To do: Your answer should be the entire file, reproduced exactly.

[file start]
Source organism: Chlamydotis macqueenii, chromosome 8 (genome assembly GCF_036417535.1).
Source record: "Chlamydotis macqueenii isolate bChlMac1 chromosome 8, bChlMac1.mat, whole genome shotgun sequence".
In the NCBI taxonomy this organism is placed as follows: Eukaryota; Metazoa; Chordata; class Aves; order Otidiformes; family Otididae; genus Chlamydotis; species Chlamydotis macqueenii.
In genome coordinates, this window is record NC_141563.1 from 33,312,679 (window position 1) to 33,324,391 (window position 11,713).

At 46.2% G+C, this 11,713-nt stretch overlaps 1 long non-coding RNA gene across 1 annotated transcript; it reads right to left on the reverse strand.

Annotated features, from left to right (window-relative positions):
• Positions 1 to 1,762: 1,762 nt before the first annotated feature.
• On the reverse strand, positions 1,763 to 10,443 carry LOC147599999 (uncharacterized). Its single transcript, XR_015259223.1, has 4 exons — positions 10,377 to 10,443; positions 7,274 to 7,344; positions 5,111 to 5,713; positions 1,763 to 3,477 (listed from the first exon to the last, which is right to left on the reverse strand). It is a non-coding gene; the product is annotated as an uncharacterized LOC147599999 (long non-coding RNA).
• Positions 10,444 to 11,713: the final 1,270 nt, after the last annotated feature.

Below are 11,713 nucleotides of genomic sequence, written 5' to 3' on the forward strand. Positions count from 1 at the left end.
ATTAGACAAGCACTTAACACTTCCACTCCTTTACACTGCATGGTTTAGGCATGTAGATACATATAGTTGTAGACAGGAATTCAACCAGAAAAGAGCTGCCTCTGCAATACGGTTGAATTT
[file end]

Source organism: Chlamydotis macqueenii, chromosome 8 (genome assembly GCF_036417535.1).
Source record: "Chlamydotis macqueenii isolate bChlMac1 chromosome 8, bChlMac1.mat, whole genome shotgun sequence".
In the NCBI taxonomy this organism is placed as follows: Eukaryota; Metazoa; Chordata; class Aves; order Otidiformes; family Otididae; genus Chlamydotis; species Chlamydotis macqueenii.
In genome coordinates, this window is record NC_141563.1 from 33,312,679 (window position 1) to 33,324,391 (window position 11,713).

At 46.2% G+C, this 11,713-nt stretch overlaps 1 long non-coding RNA gene across 1 annotated transcript; it reads right to left on the reverse strand.

Annotated features, from left to right (window-relative positions):
• Positions 1 to 1,762: 1,762 nt before the first annotated feature.
• On the reverse strand, positions 1,763 to 10,443 carry LOC147599999 (uncharacterized). Its single transcript, XR_015259223.1, has 4 exons — positions 10,377 to 10,443; positions 7,274 to 7,344; positions 5,111 to 5,713; positions 1,763 to 3,477 (listed from the first exon to the last, which is right to left on the reverse strand). It is a non-coding gene; the product is annotated as an uncharacterized LOC147599999 (long non-coding RNA).
• Positions 10,444 to 11,713: the final 1,270 nt, after the last annotated feature.

Below are 11,713 nucleotides of genomic sequence, written 5' to 3' on the forward strand. Positions count from 1 at the left end.
ATTAGACAAGCACTTAACACTTCCACTCCTTTACACTGCATGGTTTAGGCATGTAGATACATATAGTTGTAGACAGGAATTCAACCAGAAAAGAGCTGCCTCTGCAATACGGTTGAATTT